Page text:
A Dog Called Homeless

A Dog Called Homeless

Book - 2012
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Fifth-grader Cally Louise Fisher stops talking, partly because her father and brother never speak of her mother who died a year earlier, but visions of her mother, friendships with a homeless man and a disabled boy, and a huge dog ensure that she still communicates.
Publisher: New York : Katherine Tegen Books, 2012.
ISBN: 9780545620758
Characteristics: 202 pages ;,22 cm.


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PimaLib_ChristineR Jun 30, 2020

A children's book about grief, and overcoming grief that isn't precious; or "I'm not crying. You're crying!" We meet fifth grade Cally Fisher on the one year anniversary of her mother's death, which is also her father's birthday. Her father has dealt with his grief by shutting himself off from everyone. Cally has reacted by being the loud, unmanageable kid at school, and pushing her dad to talk about their past at home. That is until she does a "no speaking" challenge at school and decides to just keep going.

A beautiful story that really gets at the heart of how a child can feel dismissed by adults, both emotionally and with words. Cally has even less control of her life than many children: Her mother is taken suddenly in an accident, the house she grew up in is left behind, no one believes that she has seen her mother's ghost, and her friends have left her behind. You can feel how Cally is grasping at the one thing she still feels she has control over.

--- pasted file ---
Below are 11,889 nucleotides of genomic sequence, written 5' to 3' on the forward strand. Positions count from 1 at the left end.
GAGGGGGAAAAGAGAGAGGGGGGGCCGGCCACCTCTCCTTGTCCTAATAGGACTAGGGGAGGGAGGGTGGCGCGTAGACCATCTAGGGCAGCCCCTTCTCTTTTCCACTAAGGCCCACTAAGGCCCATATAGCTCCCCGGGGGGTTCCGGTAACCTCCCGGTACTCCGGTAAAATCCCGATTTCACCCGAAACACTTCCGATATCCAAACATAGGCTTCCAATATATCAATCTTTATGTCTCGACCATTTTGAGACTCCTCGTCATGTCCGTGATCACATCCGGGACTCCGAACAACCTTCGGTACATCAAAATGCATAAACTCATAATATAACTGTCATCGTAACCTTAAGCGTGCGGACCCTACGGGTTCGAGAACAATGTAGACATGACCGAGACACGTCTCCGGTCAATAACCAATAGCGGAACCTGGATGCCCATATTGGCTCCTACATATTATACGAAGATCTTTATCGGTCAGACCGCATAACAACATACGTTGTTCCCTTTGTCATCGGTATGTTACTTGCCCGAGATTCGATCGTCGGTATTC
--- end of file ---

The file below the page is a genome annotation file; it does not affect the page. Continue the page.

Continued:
There are also touching sub-arcs dealing with friendship, acceptance and generosity of spirit that make A Dog Called Homeless a good read for younger readers, but also a way for older readers to reconnect with how tough childhood can sometimes be.

Dec 08, 2019

A very powerful book about a 5th grade girl whose mother has died and her father and brother never talk about it. She begins to fantasize talking with her mother. Soon her family has to move as her father is not working and cannot afford to live in the nice home she has lived in all her life, filled with memories of her mother. As part of a school challenge, she didn't talk for a few days, and then decided to stop entirely.

Her path to talking again include seeing images of her mom with a very real homeless dog, a boy in fragile health in the same apartment building with her, and a listening, caring counselor.

It was a very emotional read for me and I'd suggest that a parent might want to read it before or at the same time as a child does so that they can discuss it. Recommended for 4th--7th graders.

Jun 02, 2019

I think this is a really great book so far. It is interesting and when you read it you get roped into the book and you don't want to stop.

Nov 06, 2017

I love it! It is so interesting and you never know what is going to happen next.Did i mention it is a great book?
~omneya elbadrawi, age 9❤

PimaLib_Kids Apr 13, 2017

I like it because of how emotional it is and how children may respond to special needs in other kids. ~ Maria, age 12

Jul 11, 2015

I am previewing this title as a possible choice for an elementary school book club selection for Fall 2015. It was suggested by a student.